The Spirit of God is like our breath.  God’s spirit is more intimate to us than we are to ourselves.  We might not often be aware of it, but without it we cannot live a “spiritual life.”   It is the Holy Spirit of God who prays in us, who offers us the gifts of love, forgiveness, kindness, goodness, gentleness, peace, and joy.  It is the Holy Spirit who offers us the life that death cannot destroy.  Let us always pray:  “Come, Holy Spirit, come.”

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Hope and faith will both come to an end when we die.  But love will remain.  Love is eternal.  Love comes from God and returns to God.  When we die, we will lose everything that life gave us except love.  The love with which we lived our lives is the life of God within us.  It is the divine, indestructible core of our being.  This  love not only will remain but will also bear fruit from generation to generation.

When we approach our deaths let us say to those we leave behind, “Don’t let your heart be troubled.  The love of God that dwells in my heart will come to you and offer you consolation and comfort.”

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We often wonder how death will occur for us.  Through illness, accident, war, or a natural disaster?  Will our deaths happen suddenly or gradually?  There are no answers for these questions, so we really should not spend time worrying about them.  We don’t know how our lives will end, and this is a blessed ignorance!  But there is an important question that we should considerWhen our time to die comes, will we die in such a way that those we leave behind are not devastated by grief or left with feelings of shame or guilt?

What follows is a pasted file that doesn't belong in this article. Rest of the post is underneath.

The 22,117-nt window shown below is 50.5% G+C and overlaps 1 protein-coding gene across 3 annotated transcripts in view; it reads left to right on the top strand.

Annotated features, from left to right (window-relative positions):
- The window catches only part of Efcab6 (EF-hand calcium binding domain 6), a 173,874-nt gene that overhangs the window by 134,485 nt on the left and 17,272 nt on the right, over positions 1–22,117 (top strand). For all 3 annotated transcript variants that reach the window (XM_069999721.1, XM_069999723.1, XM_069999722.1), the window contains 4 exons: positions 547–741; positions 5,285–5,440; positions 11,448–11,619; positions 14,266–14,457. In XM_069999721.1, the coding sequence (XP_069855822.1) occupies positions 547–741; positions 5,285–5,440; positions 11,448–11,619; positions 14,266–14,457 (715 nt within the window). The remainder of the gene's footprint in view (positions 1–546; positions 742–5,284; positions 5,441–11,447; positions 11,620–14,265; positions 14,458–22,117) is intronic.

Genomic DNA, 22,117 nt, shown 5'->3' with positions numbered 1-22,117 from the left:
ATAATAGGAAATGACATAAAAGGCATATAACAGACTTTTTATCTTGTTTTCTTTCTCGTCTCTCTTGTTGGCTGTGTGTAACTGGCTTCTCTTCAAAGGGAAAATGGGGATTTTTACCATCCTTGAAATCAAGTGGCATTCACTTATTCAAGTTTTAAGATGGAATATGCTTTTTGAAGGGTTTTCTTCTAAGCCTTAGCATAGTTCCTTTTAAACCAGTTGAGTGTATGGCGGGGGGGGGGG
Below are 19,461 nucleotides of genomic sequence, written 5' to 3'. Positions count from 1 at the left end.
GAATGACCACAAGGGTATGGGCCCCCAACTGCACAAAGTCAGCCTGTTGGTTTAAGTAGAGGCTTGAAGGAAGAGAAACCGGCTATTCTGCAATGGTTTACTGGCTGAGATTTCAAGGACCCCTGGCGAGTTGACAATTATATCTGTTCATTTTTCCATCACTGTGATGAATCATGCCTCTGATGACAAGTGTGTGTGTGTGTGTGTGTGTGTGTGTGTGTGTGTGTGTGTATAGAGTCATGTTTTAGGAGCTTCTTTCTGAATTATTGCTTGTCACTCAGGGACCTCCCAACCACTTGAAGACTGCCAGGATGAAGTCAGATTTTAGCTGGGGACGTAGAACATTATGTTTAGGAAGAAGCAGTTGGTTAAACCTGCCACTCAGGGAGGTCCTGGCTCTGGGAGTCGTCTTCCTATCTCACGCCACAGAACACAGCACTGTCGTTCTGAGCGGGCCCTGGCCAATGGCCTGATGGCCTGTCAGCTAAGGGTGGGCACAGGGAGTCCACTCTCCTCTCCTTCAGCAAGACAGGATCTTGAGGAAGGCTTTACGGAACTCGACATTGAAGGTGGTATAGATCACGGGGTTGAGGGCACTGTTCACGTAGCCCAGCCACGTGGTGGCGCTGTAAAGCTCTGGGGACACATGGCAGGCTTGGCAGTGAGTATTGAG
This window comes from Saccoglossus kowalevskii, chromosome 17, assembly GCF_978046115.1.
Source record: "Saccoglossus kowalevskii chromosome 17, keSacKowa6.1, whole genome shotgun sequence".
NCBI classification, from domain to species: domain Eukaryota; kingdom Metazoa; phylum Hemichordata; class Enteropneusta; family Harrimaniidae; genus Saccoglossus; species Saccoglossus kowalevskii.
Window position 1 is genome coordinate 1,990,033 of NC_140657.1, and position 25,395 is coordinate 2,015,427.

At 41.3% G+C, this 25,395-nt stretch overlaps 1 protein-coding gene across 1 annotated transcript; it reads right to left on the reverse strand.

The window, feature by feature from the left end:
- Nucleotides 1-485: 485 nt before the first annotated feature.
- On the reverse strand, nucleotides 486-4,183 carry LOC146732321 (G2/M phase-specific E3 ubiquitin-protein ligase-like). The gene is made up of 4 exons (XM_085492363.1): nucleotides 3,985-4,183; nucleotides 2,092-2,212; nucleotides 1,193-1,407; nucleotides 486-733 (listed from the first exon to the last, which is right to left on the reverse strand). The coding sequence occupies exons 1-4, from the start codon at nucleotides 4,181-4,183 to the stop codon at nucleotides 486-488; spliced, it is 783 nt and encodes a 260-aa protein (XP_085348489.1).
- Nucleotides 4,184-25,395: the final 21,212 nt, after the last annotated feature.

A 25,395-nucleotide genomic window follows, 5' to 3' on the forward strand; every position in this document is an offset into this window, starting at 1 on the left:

How we leave others depends largely on how we prepare ourselves for death.  When we can die with grateful hearts, grateful to God and our families and friends, our deaths can become sources of life for others.

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Many people say, “I am not afraid of death, but I am afraid of dying.”  This is quite understandable, since dying often means illness, pain, dependency, and loneliness.

The fear of dying is nothing to be ashamed of.  It is the most human of all human fears. Jesus himself entered into that fear.  In his anguish “sweat fell to the ground like great drops of blood” (Luke 22:44).  How must we deal with our fear of dying?  Like Jesus we must pray that we may receive special strength to make the great passage to new life.  Then we can trust that God will send us an angel to comfort us, as he sent an angel to Jesus.  

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I have a poem, “Who is the man,” in the Spring 2013 issue of Wild Goose Poetry Review.

Emptiness and fullness at first seem complete opposites.  But in the spiritual life they are not.  In the spiritual life we find the fulfillment of our deepest desires by becoming empty for God.

We must empty the cups of our lives completely to be able to receive the fullness of life from God.  Jesus lived this on the cross.  The moment of complete emptiness and complete fullness become the same.  When he had given all away to his Abba, his dear Father, he cried out, “It is fulfilled” (John 19:30).  He who was lifted up on the cross was also lifted into the resurrection.  He who had emptied and humbled himself was raised up and “given the name above all other names” (see Philippians 2:7-9).  Let us keep listening to Jesus’ question:  “Can you drink the cup that I am going to drink?” (Matthew 20:22).

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May 2013